Omitting the dose indication is another common occurrence. (If you inject a 30-mg dose of ketorolac and submit a J1885 code, which covers a 15-mg dose, for example, it is necessary to indicate that you administered a double dose.) It’s also not unusual for physicians to fail to include all the required codes for patients who receive multiple vaccinations at a single visit.
If a 68-year-old man, an established patient, comes in for an annual flu shot and is given the pneumococcal vaccine during the same visit, the correct codes would be:
- 90658 (flu vaccine)
- G0008 (flu vaccine administration)
- 90732 (pneumococcal vaccine)
- G0009 (pneumococcal vaccine administration).
Omitting both procedure codes could cost you nearly $20—and could run into thousands of dollars a year if the error is a daily occurrence.
9. Prioritize diagnoses
Many patients present with multiple diagnoses to be addressed during a single routine office visit, each of which may be applicable for billing for services rendered. ICD-9 coding guidelines state that physicians should “list first the ICD-9-CM code for the diagnosis, condition, problem or other reason for the encounter/visit shown in the medical record to be chiefly responsible for the services provided, then list additional codes that describe any coexisting conditions.”10
Selecting the primary diagnosis for billing and coding, then listing the others in order of importance lets third-party payers know how you prioritized patient care—and helps ensure that you are reimbursed accordingly. (Be sure to list active and acute medical conditions discussed during the visit on the encounter form [eg, type 2 diabetes, hypertension] rather than those that are stable and not addressed that day—eg, seasonal allergies or migraine headaches.)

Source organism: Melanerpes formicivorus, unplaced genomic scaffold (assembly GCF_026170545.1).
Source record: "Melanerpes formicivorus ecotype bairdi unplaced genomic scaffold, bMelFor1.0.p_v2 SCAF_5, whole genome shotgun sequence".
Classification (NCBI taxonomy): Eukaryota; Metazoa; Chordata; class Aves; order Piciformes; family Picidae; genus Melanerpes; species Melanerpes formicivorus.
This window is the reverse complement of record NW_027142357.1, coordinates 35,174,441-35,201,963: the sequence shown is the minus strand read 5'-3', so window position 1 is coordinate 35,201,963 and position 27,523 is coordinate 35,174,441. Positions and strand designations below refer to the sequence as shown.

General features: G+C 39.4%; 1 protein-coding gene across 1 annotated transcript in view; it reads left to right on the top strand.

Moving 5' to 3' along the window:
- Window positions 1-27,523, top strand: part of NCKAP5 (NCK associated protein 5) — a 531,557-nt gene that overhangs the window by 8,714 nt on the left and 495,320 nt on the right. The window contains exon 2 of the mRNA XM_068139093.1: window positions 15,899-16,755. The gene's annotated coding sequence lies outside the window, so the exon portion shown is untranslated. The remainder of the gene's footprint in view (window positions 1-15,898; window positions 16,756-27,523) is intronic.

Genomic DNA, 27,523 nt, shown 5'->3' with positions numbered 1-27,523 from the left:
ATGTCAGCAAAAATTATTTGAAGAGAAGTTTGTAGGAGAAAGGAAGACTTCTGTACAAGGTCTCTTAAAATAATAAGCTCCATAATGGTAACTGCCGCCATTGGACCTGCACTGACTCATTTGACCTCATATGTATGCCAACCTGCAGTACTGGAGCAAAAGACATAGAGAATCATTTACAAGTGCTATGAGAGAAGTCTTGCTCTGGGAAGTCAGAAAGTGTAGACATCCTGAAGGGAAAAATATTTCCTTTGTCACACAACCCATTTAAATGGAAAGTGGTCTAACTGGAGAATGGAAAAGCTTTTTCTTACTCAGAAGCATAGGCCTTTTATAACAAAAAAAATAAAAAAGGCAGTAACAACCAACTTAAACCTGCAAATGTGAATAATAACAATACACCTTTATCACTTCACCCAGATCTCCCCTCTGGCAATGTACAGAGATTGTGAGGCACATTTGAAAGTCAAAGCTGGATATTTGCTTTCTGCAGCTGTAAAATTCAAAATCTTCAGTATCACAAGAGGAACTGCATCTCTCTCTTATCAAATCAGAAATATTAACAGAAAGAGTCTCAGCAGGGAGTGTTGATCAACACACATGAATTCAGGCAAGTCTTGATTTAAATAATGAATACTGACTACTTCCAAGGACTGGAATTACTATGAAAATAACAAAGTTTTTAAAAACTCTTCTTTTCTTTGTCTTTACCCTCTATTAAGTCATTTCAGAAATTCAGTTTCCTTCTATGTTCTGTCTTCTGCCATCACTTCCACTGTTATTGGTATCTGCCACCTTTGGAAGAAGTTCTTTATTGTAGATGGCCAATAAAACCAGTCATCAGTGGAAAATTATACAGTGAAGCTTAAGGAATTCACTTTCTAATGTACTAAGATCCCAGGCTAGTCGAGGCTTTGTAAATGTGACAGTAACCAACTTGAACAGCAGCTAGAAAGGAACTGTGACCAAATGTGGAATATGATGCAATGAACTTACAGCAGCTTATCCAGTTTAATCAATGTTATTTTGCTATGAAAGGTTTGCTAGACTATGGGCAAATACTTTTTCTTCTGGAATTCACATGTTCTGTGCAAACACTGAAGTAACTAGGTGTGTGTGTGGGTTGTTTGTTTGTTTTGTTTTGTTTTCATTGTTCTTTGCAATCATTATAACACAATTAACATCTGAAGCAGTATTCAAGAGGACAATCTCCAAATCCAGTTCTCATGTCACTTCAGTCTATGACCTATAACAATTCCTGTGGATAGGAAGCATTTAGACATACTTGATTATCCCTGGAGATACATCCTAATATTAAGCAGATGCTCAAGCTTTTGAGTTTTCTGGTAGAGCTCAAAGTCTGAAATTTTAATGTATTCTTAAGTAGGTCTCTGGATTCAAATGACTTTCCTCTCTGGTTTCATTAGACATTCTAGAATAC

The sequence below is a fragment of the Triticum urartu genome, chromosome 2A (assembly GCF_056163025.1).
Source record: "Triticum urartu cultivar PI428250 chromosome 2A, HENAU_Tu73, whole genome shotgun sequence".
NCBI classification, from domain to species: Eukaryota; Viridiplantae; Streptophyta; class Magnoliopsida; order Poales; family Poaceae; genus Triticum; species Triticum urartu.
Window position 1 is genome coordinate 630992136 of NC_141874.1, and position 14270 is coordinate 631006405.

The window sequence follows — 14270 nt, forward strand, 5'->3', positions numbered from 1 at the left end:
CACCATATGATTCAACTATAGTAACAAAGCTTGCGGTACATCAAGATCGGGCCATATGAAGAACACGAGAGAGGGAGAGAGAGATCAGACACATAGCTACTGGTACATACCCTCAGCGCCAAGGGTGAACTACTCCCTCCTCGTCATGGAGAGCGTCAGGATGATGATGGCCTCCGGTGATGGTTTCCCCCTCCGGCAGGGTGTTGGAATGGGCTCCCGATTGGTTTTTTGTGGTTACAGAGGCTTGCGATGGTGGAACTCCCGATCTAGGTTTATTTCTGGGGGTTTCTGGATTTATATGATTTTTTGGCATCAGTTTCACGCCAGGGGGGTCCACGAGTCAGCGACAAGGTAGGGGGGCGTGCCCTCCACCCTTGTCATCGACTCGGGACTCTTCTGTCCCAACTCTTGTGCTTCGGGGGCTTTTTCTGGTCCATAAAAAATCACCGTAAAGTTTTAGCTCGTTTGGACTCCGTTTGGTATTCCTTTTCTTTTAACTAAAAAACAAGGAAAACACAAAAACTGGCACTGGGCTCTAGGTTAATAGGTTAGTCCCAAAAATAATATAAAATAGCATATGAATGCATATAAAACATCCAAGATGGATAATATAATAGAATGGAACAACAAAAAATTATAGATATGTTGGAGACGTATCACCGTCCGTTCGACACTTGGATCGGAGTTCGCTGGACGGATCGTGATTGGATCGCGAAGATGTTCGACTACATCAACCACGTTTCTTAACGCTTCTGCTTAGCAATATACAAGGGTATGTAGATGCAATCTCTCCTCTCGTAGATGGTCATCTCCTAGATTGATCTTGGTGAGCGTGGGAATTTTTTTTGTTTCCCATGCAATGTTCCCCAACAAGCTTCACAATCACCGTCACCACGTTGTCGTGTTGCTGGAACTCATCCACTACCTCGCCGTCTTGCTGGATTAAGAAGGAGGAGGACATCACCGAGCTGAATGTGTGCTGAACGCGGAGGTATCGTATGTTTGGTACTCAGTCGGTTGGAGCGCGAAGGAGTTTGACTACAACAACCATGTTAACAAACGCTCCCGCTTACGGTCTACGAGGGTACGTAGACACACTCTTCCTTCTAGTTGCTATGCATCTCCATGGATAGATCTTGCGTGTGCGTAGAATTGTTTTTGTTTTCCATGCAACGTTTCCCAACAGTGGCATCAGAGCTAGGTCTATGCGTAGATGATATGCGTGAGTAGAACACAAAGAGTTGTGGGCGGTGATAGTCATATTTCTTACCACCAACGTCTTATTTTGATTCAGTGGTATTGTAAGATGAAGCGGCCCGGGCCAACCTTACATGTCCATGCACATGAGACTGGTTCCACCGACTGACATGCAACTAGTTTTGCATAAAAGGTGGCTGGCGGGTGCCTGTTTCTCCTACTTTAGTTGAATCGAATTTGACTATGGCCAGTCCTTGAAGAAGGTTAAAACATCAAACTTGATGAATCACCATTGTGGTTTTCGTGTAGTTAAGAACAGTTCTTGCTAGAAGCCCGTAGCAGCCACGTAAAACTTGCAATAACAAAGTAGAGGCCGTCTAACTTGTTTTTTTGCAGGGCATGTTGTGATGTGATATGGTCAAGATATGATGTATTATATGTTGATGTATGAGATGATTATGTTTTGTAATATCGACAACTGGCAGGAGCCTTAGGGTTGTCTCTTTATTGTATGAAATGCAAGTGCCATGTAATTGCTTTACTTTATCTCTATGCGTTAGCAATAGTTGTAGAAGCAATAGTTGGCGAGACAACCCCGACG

10. Bill extra for emergency services
From time to time, an unexpected office emergency arises that takes you away from the patient you are currently evaluating. In such cases, you can use CPT code 99058 to bill for services “provided on an emergency basis in the office, which disrupts other scheduled office services”—and bill for basic services provided to the patient, as well.4 Documentation, of course, must include the chief complaint, evaluation, diagnosis, and therapeutic plan and fully describe the emergent nature of the service to justify billing for the “emergency encounter.”
Be aware, however, that even when you code and document appropriately, you may not receive full reimbursement. Medicare and Medicaid often bundle emergency services with other services provided on the same day. Other third-party payers respond in different ways: Some pay the full fee; others pay only a small percentage. Depending on the payer’s policy, billing for a level 4 or 5 E/M visit may be preferable.
Dr. Heidelbaugh is a consultant for Takeda Pharmaceuticals North America, Inc. Dr. Riley and Ms. Habetler reported no potential conflict of interest relevant to this article.
Joel J. Heidelbaugh, MD, Ypsilanti Health Center, 200 Arnet, Suite 200 Ypsilanti, MI 48198; [email protected]